Home > Services > Anticipated Future Support Trends by Department
Anticipated Future Support Trends by Department
The Art Department projects significant growth in the areas of electronic art and public art especially. New faculty hires in these areas have come on board this year, placing additional demands on facilities and staff. Digital printmaking and photography are nearly oversubscribed already. IT staffing levels in the Art Department are acknowledged by all to be already inadequate. In addition, planning should begin in 2006 for the digital interface facility in Digital Arts building, and that facility will need new, permanent staffing—at least an incremental FTE—when it comes on line in 2007.
Digital Arts and New Media
The Digital Arts and New Media program will continue rapidly to grow. The program will reach its full size, a cohort of 36 MFA students, in the fall of 2005. The opening of the Digital Arts facility in 2007 will significantly increase the demand for equipment and staffing. A Computer Resource Specialist II position is defined in the DANM budget and is about to be recruited; it is hoped, but not certain, that staffing at this level will be adequate. Current equipment replacement funding levels for the program may become problematic in three to four years.
Film and Digital Media
Although staffing and facilities for Film and Digital Media are currently sufficient, the department anticipates new graduate programs by 2007, including 10 MFA and 13 Ph.D. students. This will put additional demands on staffing, facilities and equipment. Further, Film and Digital Media as a discipline always requires the most up-to-date and powerful IT equipment, and equipment replacement cycles need to be short. Here again, equipment replacement is likely to be an issue in two to three years.
History of Art and Visual Culture
The HAVC Department is supported entirely by divisional IT staff. Currently, this is a reasonable approach, as the technical demands of the department are at a manageable level. The advent of planned new facilities at a refurbished McHenry Library, and/or the addition of a digital image archive, as discussed in the department’s build-out plan, however, could create a need for either dedicated departmental staffing or an incremental increase in divisional staffing.
The effectiveness and dedication of the Electronic Music Studios director means that many activities, spaces and faculty in the Music Department are supported by a single person, with support from divisional IT staff. However, the new Doctor of Musical Arts program—with its emphasis in algorithmic, computer-assisted composition—is now enrolling its first cohort of students. In addition, the Digital Arts building will incorporate a lab focusing on algorithmic composition, an IT-intensive activity. These developments will create the need for increased IT staffing in Music.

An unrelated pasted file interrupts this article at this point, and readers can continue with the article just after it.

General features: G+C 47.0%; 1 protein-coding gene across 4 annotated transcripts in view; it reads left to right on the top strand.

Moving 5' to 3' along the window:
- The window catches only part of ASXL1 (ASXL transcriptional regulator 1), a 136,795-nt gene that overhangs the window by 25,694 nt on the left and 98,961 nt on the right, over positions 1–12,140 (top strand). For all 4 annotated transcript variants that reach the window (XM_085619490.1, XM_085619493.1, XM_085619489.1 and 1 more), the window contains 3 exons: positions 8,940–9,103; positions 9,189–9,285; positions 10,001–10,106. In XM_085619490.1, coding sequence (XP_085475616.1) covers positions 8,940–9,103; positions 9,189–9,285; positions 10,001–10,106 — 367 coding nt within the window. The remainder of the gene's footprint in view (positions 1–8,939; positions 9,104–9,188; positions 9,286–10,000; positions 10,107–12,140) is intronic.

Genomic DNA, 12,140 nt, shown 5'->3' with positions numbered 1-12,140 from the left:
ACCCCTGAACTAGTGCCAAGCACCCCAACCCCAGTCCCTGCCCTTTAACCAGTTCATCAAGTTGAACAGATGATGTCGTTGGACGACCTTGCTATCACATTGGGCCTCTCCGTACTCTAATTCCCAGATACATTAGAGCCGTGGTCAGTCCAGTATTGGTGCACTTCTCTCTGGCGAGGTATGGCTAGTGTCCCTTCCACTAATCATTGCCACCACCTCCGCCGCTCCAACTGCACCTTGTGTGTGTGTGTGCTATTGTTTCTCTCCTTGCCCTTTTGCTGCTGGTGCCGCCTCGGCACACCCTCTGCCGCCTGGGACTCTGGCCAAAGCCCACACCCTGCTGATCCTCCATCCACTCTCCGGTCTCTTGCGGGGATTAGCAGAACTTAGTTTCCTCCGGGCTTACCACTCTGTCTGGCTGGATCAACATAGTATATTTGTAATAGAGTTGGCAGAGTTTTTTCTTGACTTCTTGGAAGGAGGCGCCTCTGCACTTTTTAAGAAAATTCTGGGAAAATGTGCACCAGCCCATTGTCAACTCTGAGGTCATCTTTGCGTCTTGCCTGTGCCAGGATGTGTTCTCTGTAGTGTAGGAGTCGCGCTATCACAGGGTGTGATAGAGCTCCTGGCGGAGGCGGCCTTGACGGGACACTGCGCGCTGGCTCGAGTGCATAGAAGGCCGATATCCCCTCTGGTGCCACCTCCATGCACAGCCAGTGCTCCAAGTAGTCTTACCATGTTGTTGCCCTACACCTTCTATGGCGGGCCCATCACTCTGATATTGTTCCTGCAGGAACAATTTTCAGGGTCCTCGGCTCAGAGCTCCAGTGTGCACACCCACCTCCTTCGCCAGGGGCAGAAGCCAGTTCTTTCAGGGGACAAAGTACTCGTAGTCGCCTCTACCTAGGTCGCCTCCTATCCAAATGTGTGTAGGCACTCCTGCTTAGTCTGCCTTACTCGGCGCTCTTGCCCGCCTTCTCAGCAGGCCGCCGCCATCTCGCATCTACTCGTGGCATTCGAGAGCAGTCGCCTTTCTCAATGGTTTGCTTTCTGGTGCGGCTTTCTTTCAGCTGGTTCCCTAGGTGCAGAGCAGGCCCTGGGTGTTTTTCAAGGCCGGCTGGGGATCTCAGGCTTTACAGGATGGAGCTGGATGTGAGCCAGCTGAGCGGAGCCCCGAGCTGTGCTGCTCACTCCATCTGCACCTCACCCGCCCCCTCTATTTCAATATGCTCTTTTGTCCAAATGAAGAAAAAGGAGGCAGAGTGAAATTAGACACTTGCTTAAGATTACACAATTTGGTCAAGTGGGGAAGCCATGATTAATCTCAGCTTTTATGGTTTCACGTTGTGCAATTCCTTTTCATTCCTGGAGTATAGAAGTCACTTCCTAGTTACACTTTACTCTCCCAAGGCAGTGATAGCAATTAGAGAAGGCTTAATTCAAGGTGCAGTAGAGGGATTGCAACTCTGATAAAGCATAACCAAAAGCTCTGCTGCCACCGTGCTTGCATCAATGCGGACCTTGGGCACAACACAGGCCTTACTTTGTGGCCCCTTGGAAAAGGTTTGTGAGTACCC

New faculty hires in Theater are driving a significant increase in technical activity, especially in the areas of set and lighting design and distance/interactive networked theater. A 0.25 FTE position, the current staffing level, is not appropriate for a department at this level of technical activity.
Current Division staffing is tight, but adequate. The Systems and Support Manager, a long-time staff member, is remarkable in his ability to support an entire division with only his own labor and that of a half-time student. Far from generic workstation support, he provides both standard support services and discipline-specific support services across all of the Arts disciplines. The student assistant position is soft-funded, but is essential.
We hope that the small administrative systems function will soon be in place in ITS. The divisional administrative systems position is currently vacant, and it does not seem prudent to recruit for such a position, given the redundancy of many of the local systems across campus.
Equipment replacement funds, provided to all faculty and staff by the Division, remain constant as faculty numbers increase, which means fewer equipment dollars per faculty member and staff member. For some faculty (and staff) the trend toward more powerful and less expensive equipment mitigates the decreasing funding; for others it does not.
The programmatic need for ever more network connectivity means that more of the divisional IT budget goes toward networking, leaving less money for equipment replacement, software—both general productivity and specialized instructional, casual staffing needs, and development activities. A new network funding model is sorely needed to mitigate this trend.
Every area of the Arts Division already relies heavily on discipline-specific IT support. Currently, IT facilities and services are reasonably robust and well integrated into instructional and research programs. Support has grown organically over the last dozen or so years, but with careful attention to the need to use resources wisely.
At the same time, every area in Arts anticipates growth over the next few years in the need for IT services. These needs are driven by continued programmatic growth, and by trends that continue to incorporate a wide variety of information technologies into arts endeavors.